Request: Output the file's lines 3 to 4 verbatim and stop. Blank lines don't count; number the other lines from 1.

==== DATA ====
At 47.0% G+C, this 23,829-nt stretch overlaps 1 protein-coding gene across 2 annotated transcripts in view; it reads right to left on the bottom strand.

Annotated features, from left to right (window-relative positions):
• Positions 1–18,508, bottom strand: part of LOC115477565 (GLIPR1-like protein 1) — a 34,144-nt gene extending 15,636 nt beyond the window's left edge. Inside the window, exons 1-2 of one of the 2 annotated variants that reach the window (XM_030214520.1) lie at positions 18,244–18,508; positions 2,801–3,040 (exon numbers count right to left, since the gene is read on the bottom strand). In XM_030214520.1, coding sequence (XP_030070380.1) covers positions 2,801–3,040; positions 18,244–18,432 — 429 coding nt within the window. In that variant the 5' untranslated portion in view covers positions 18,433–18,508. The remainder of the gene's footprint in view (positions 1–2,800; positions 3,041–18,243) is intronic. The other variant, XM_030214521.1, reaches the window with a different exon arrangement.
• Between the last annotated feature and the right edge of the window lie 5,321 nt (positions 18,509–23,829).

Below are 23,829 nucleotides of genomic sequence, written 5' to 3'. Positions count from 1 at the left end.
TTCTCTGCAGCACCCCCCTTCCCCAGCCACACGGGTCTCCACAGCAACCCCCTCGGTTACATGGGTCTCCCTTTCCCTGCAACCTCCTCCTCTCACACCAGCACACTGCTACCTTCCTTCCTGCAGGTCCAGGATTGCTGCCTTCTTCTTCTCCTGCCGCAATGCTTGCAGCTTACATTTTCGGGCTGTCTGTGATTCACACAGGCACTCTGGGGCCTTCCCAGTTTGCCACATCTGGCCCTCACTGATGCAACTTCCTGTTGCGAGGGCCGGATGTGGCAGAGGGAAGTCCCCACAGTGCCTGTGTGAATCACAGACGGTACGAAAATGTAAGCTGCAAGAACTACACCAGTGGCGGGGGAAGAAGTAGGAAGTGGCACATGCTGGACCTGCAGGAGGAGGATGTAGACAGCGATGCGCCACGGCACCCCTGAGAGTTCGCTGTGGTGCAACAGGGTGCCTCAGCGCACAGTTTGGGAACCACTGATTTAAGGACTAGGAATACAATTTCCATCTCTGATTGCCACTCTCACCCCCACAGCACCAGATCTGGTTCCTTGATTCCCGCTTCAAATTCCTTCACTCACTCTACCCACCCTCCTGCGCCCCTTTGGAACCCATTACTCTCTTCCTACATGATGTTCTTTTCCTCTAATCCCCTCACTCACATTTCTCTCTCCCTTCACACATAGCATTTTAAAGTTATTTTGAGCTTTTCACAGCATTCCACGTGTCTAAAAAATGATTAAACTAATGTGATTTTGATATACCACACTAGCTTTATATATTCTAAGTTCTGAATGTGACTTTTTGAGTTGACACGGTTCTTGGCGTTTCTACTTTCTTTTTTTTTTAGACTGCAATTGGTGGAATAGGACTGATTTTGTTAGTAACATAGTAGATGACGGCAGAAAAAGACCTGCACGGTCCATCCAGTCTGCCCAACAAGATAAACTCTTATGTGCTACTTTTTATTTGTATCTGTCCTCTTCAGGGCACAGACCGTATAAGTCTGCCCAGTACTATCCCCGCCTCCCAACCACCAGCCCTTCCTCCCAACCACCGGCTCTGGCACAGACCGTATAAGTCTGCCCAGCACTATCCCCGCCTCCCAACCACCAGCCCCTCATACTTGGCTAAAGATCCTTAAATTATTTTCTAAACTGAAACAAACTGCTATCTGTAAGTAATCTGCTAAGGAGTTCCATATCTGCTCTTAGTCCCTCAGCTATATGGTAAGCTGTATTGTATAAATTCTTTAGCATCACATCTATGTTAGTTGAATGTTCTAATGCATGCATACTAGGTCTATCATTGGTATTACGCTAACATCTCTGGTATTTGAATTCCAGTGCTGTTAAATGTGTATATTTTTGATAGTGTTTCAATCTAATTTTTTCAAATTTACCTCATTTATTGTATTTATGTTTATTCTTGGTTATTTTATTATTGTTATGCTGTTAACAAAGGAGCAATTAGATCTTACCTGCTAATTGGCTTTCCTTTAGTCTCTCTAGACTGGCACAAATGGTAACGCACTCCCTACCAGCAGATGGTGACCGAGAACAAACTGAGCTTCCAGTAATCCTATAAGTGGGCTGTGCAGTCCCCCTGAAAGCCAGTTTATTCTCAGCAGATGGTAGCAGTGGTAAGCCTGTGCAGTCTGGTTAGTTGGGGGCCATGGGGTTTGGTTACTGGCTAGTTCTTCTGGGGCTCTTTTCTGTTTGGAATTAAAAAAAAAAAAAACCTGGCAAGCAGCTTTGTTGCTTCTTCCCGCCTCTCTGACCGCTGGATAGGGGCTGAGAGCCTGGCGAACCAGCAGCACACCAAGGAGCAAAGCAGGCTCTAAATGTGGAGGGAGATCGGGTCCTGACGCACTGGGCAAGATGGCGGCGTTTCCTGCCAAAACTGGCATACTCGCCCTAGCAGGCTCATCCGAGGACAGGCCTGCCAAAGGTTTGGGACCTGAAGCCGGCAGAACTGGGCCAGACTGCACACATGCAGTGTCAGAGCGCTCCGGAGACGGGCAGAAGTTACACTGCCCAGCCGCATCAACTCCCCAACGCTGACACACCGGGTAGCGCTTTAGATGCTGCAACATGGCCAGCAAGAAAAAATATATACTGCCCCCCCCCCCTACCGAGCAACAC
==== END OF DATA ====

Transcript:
• Positions 1–18,508, bottom strand: part of LOC115477565 (GLIPR1-like protein 1) — a 34,144-nt gene extending 15,636 nt beyond the window's left edge. Inside the window, exons 1-2 of one of the 2 annotated variants that reach the window (XM_030214520.1) lie at positions 18,244–18,508; positions 2,801–3,040 (exon numbers count right to left, since the gene is read on the bottom strand). In XM_030214520.1, coding sequence (XP_030070380.1) covers positions 2,801–3,040; positions 18,244–18,432 — 429 coding nt within the window. In that variant the 5' untranslated portion in view covers positions 18,433–18,508. The remainder of the gene's footprint in view (positions 1–2,800; positions 3,041–18,243) is intronic. The other variant, XM_030214521.1, reaches the window with a different exon arrangement.
• Between the last annotated feature and the right edge of the window lie 5,321 nt (positions 18,509–23,829).